Mermaid by John William Waterhouse"Tenderness -- and the circulating life waters corresponding to it -- points to the deepest parts of our resilient nature. Resilience is a power, and it is what makes for much needed hardiness of life and soul. 

"Sometimes it seems that there is no water to call in, no source of nourishment, of life-celebrating and life-protecting magic. But finding the water, finding the sources of life and nourishment, is not an easy task. Especially not when you look around and all you see is hard, sun-baked rock, packed gravel, and too much asphalt.

"I have lived most of my life in desert regions, and so I know from firsthand experience the water that is there, hundreds of feet under the ground and flowing in madly rushing rivers or collected in fathomless lakes. You don’t see it, but it is there. When the territory around looks most inhospitable to tenderness, then you know that you are in exactly the right spot to fill yourself up with all that gives life, all that keeps you supple, all that keeps you tender. You may have to dig for it, you might have to learn to collect it drop by drop from precious rainfalls, you may end up going on a pilgrimage to find it; but it is there, waiting to be called upon.

The Charmer by John William Waterhouse"To bless tenderness is also to protect it. In desert areas that are hot, arid, and dry, the culture is one of toughness, and even the plants with their prickles and thorns seem to just be waiting for their chance to chew you up and spit you out. If you neglected to look closely, you would be forgiven for thinking that toughness and hardness is all that matters. But soulful seekers do look closer, and what we find are that the plants with the best boundaries are the same that have the most tender, water-filled skins. They give us the blessing way. Find the water, find the sources of life, and when you do, keep them safe; build a good boundary around them. Don’t just let anyone access your tenderness, choose actively and with discernment who and when and where receives the privilege of your softness.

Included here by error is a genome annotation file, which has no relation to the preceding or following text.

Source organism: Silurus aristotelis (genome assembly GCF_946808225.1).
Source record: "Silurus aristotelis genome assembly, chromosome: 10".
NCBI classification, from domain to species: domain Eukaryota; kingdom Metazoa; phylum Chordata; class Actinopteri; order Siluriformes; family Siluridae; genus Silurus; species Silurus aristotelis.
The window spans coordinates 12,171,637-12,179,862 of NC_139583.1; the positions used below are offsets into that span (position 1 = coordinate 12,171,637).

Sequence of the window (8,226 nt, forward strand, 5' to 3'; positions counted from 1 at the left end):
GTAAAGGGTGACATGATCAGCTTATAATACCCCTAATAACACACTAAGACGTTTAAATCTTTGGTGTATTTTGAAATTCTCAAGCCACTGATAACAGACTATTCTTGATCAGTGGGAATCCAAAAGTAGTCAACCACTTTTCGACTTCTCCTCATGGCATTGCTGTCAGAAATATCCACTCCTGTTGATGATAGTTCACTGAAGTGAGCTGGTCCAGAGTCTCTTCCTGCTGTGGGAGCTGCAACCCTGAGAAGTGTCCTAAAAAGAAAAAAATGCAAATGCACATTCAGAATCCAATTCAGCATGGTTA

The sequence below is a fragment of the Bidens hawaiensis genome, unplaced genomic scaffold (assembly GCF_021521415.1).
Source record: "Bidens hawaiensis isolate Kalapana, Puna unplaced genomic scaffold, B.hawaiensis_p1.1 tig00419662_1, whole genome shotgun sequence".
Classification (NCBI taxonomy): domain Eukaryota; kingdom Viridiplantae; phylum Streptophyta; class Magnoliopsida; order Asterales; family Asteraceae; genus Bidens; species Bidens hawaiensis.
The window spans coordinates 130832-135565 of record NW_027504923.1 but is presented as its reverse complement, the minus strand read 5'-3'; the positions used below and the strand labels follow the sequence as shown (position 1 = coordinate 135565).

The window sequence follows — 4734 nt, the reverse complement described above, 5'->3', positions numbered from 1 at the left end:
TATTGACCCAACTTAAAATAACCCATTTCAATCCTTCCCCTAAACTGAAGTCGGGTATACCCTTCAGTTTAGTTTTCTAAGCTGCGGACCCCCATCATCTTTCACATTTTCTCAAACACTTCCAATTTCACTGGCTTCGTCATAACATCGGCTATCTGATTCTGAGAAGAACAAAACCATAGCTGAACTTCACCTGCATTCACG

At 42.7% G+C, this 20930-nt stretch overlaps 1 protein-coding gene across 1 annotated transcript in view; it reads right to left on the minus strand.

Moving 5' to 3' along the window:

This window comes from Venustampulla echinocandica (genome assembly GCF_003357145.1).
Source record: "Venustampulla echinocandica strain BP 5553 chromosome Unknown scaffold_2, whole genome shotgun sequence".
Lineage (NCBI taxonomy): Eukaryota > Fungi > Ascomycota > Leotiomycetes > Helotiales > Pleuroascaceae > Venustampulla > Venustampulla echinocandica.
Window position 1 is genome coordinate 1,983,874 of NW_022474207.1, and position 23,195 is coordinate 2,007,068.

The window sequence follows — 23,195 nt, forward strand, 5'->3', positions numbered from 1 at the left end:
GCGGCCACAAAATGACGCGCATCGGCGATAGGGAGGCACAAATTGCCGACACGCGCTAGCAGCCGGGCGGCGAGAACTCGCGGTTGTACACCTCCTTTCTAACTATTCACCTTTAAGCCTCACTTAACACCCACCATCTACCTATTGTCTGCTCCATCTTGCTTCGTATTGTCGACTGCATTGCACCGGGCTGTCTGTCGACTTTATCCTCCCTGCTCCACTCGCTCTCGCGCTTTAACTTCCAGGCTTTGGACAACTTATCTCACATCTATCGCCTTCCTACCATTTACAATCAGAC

"To bless our tender places is to ask for and gladly accept help. In many cultures there are Gods and Holy Helpers who bring the waters of life, bring the rains, bring the thunderclouds that roll in with their big noise, making the hairs on the back of your neck stand up and reminding you that you are very much alive, creating with every breath you take, holding an infinite cosmos within your very body. We are not islands meant to do it all on our own. We have two-legged and four-legged, winged, clawed, fanged, and finned relatives who are here and ready and willing to help point us in all the right directions; so we look to them and we listen.

Ariadne by John William Waterhouse

"Finally, tenderness is meant to be shared. Like water, it requires a solid vessel, the boundary of the cacti, to keep it stored up safely; but once we are filled up with it we cannot help but overflow. The overflow happens in many ways -- through tears and laughter and deep kisses and long touches, through creative work and vibrant dance, and the sweet sound of the saxophone or drums under the stars. These are all medicines, results from the blessing and safe keeping of your tenderness, that literally spill forth and out into the world much like water, nourishing much like water, and restoring so many that are on the brink of death back into life.